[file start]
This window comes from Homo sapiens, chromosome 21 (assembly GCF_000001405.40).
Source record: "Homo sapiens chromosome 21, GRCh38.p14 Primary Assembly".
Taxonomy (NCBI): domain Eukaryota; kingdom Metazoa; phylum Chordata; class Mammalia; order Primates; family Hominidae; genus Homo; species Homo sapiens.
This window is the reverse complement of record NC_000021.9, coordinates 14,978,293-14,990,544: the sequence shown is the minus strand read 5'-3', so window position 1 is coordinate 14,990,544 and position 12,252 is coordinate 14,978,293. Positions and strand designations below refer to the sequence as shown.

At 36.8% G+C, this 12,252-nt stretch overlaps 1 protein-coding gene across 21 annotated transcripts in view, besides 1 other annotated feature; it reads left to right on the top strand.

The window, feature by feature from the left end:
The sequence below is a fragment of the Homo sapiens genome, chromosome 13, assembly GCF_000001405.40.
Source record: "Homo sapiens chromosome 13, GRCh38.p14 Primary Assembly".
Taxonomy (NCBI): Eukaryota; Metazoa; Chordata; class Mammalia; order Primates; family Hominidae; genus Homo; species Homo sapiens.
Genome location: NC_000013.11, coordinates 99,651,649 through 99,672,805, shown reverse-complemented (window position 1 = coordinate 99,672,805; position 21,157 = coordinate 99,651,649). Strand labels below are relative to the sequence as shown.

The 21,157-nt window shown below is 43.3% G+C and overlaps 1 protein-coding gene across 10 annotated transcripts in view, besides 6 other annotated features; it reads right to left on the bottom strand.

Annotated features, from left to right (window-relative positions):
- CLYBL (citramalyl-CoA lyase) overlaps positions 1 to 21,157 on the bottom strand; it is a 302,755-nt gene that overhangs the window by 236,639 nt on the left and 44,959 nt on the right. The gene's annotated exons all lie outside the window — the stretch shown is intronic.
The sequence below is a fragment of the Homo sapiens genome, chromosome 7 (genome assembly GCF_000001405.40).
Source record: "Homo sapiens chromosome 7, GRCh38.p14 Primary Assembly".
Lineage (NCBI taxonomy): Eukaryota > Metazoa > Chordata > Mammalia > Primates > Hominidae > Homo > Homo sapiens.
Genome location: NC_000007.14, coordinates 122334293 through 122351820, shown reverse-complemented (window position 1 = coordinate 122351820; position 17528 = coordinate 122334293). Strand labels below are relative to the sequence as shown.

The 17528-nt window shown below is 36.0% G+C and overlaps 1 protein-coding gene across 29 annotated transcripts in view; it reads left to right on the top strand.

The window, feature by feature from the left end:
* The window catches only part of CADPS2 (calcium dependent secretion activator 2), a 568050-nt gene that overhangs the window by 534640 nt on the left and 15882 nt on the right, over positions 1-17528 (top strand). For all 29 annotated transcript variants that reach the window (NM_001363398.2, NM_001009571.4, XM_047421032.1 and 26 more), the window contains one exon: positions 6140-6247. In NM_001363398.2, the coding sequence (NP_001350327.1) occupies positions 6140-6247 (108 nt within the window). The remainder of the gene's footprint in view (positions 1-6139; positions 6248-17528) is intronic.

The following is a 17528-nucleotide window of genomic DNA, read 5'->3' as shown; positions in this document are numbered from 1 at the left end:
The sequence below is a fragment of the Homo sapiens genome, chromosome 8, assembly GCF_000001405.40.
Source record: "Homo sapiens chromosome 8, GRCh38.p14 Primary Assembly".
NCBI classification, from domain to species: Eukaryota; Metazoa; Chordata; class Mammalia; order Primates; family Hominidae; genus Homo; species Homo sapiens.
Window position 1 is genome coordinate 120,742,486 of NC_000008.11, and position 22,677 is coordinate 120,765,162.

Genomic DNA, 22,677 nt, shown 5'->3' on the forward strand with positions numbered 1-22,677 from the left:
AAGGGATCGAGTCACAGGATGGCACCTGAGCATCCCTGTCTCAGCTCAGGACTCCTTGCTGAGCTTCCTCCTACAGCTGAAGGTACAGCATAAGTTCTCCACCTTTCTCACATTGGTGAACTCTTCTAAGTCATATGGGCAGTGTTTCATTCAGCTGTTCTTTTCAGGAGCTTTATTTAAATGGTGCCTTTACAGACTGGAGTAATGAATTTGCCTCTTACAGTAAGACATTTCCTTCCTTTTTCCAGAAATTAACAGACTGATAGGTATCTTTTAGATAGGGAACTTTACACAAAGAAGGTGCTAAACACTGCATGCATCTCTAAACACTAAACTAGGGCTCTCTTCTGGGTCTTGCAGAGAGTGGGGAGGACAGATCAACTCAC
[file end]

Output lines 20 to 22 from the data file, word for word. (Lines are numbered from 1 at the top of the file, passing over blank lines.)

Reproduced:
* The window catches only part of CADPS2 (calcium dependent secretion activator 2), a 568050-nt gene that overhangs the window by 534640 nt on the left and 15882 nt on the right, over positions 1-17528 (top strand). For all 29 annotated transcript variants that reach the window (NM_001363398.2, NM_001009571.4, XM_047421032.1 and 26 more), the window contains one exon: positions 6140-6247. In NM_001363398.2, the coding sequence (NP_001350327.1) occupies positions 6140-6247 (108 nt within the window). The remainder of the gene's footprint in view (positions 1-6139; positions 6248-17528) is intronic.

The following is a 17528-nucleotide window of genomic DNA, read 5'->3' as shown; positions in this document are numbered from 1 at the left end:
The sequence below is a fragment of the Homo sapiens genome, chromosome 8, assembly GCF_000001405.40.